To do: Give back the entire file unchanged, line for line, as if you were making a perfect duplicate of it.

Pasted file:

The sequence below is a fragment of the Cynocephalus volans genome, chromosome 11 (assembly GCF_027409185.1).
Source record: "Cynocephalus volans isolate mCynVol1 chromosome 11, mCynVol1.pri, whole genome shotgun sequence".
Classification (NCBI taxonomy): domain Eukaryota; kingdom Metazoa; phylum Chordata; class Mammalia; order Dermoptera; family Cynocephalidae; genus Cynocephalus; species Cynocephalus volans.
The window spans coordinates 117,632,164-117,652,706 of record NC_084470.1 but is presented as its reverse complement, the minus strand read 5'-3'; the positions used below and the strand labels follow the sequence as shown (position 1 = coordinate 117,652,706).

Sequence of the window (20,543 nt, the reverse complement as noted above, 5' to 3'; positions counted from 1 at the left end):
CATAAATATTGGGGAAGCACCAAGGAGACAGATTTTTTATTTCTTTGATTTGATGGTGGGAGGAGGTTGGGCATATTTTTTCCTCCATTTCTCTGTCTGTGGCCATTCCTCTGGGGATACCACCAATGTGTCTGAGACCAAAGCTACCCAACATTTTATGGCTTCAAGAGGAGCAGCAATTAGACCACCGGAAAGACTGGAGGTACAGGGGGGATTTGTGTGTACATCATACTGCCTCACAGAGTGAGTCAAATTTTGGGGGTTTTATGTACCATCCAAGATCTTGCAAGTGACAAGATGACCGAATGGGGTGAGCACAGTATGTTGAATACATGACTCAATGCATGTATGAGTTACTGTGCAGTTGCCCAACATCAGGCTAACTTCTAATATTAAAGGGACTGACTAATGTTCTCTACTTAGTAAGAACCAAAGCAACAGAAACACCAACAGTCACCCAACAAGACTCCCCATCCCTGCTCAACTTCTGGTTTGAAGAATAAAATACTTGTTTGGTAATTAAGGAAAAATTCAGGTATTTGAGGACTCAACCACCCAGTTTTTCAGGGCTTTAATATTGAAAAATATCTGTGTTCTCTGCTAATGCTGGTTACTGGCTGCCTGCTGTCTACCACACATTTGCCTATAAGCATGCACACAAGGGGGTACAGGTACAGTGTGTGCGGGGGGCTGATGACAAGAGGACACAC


The sequence below is a fragment of the Cynocephalus volans genome, chromosome 11 (assembly GCF_027409185.1).
Source record: "Cynocephalus volans isolate mCynVol1 chromosome 11, mCynVol1.pri, whole genome shotgun sequence".
Classification (NCBI taxonomy): domain Eukaryota; kingdom Metazoa; phylum Chordata; class Mammalia; order Dermoptera; family Cynocephalidae; genus Cynocephalus; species Cynocephalus volans.
The window spans coordinates 117,632,164-117,652,706 of record NC_084470.1 but is presented as its reverse complement, the minus strand read 5'-3'; the positions used below and the strand labels follow the sequence as shown (position 1 = coordinate 117,652,706).

Sequence of the window (20,543 nt, the reverse complement as noted above, 5' to 3'; positions counted from 1 at the left end):
CATAAATATTGGGGAAGCACCAAGGAGACAGATTTTTTATTTCTTTGATTTGATGGTGGGAGGAGGTTGGGCATATTTTTTCCTCCATTTCTCTGTCTGTGGCCATTCCTCTGGGGATACCACCAATGTGTCTGAGACCAAAGCTACCCAACATTTTATGGCTTCAAGAGGAGCAGCAATTAGACCACCGGAAAGACTGGAGGTACAGGGGGGATTTGTGTGTACATCATACTGCCTCACAGAGTGAGTCAAATTTTGGGGGTTTTATGTACCATCCAAGATCTTGCAAGTGACAAGATGACCGAATGGGGTGAGCACAGTATGTTGAATACATGACTCAATGCATGTATGAGTTACTGTGCAGTTGCCCAACATCAGGCTAACTTCTAATATTAAAGGGACTGACTAATGTTCTCTACTTAGTAAGAACCAAAGCAACAGAAACACCAACAGTCACCCAACAAGACTCCCCATCCCTGCTCAACTTCTGGTTTGAAGAATAAAATACTTGTTTGGTAATTAAGGAAAAATTCAGGTATTTGAGGACTCAACCACCCAGTTTTTCAGGGCTTTAATATTGAAAAATATCTGTGTTCTCTGCTAATGCTGGTTACTGGCTGCCTGCTGTCTACCACACATTTGCCTATAAGCATGCACACAAGGGGGTACAGGTACAGTGTGTGCGGGGGGCTGATGACAAGAGGACACAC